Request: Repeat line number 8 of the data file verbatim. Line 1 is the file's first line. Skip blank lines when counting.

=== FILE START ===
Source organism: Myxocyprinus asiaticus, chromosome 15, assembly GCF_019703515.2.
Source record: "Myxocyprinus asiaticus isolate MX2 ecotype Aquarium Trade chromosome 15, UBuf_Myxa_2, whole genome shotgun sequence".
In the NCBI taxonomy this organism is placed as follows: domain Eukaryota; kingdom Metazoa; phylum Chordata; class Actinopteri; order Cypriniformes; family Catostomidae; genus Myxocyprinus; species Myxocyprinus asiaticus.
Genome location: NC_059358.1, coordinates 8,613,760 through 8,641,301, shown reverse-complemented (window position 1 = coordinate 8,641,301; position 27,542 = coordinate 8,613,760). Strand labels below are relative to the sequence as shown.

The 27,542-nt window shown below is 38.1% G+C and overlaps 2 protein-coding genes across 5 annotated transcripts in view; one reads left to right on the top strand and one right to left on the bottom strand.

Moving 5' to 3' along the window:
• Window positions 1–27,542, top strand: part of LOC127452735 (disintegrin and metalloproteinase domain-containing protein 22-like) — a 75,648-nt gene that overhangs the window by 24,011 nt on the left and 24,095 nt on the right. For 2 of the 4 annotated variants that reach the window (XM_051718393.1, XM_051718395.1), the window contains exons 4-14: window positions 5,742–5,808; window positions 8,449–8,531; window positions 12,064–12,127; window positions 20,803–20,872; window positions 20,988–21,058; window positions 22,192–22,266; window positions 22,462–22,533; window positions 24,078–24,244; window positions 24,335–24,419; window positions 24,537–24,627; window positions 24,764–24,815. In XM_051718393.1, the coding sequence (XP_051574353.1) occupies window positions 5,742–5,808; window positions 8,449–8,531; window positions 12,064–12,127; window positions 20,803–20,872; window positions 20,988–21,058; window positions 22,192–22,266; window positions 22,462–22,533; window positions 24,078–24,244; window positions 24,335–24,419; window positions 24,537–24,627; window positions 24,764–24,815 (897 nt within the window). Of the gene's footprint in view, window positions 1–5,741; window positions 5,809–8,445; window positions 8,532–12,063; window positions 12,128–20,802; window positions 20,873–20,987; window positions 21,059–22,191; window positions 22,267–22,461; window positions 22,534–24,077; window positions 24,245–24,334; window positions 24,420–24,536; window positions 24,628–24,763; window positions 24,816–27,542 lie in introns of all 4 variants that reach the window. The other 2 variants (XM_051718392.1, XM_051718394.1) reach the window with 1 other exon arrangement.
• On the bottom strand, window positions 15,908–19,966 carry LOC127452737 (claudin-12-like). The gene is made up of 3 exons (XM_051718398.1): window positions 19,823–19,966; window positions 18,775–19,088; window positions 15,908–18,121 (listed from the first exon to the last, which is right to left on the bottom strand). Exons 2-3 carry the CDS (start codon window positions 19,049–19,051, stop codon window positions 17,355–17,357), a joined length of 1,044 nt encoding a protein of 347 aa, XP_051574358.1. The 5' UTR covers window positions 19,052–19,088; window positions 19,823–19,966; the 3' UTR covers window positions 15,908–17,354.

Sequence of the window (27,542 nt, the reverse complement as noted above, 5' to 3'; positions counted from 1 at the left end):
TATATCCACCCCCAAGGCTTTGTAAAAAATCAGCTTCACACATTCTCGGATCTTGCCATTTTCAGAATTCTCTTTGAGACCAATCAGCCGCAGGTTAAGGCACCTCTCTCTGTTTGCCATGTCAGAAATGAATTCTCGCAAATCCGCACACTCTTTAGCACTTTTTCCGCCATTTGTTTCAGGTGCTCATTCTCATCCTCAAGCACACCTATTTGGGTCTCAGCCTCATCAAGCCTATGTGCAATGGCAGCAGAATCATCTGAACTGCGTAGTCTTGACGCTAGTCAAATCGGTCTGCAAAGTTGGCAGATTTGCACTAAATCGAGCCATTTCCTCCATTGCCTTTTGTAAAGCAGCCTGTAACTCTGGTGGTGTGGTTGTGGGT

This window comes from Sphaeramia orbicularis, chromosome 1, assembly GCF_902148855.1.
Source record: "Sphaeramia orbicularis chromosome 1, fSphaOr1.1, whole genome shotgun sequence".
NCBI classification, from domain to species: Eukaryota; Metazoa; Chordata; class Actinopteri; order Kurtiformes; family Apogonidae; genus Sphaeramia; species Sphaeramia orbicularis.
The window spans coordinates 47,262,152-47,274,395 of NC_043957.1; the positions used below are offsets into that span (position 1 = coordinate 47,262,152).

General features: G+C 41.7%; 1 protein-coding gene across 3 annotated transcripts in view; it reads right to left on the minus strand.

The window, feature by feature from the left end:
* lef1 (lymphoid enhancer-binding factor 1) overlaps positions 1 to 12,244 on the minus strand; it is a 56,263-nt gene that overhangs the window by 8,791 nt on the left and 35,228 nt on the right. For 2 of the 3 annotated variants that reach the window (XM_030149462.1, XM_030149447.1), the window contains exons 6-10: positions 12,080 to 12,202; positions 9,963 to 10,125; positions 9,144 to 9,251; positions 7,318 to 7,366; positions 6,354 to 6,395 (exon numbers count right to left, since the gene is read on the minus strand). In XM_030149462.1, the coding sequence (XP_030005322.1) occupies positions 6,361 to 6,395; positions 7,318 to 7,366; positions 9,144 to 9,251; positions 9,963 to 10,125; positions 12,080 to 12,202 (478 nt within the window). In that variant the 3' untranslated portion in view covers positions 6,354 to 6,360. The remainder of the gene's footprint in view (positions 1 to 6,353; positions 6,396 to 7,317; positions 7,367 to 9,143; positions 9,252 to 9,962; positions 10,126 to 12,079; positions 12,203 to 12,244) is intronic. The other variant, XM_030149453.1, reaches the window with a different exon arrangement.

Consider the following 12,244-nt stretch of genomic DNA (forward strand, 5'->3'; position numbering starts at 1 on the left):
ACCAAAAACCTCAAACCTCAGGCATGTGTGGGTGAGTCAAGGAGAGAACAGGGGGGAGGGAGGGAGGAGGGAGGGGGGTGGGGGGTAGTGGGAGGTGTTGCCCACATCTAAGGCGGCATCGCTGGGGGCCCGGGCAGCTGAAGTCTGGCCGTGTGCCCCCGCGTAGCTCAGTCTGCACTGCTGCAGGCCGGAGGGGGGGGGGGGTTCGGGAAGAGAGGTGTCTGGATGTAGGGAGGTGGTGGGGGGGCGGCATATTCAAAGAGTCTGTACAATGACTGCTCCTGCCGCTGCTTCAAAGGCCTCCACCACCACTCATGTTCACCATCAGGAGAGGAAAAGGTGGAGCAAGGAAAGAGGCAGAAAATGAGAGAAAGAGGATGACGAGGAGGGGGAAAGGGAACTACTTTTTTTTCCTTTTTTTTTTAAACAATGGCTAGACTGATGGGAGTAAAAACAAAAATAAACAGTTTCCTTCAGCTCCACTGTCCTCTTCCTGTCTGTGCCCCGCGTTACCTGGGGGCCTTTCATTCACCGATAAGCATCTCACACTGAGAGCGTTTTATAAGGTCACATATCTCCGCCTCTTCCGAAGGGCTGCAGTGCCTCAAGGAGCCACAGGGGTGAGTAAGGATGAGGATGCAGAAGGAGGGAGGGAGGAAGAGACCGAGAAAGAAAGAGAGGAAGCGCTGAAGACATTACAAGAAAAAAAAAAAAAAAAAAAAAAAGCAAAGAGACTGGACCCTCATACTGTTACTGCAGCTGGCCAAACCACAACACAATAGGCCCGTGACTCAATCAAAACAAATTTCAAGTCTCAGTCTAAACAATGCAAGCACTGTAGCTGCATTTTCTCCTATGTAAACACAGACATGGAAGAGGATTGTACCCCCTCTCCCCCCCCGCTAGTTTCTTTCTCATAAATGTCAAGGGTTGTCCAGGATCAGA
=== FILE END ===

• On the bottom strand, window positions 15,908–19,966 carry LOC127452737 (claudin-12-like). The gene is made up of 3 exons (XM_051718398.1): window positions 19,823–19,966; window positions 18,775–19,088; window positions 15,908–18,121 (listed from the first exon to the last, which is right to left on the bottom strand). Exons 2-3 carry the CDS (start codon window positions 19,049–19,051, stop codon window positions 17,355–17,357), a joined length of 1,044 nt encoding a protein of 347 aa, XP_051574358.1. The 5' UTR covers window positions 19,052–19,088; window positions 19,823–19,966; the 3' UTR covers window positions 15,908–17,354.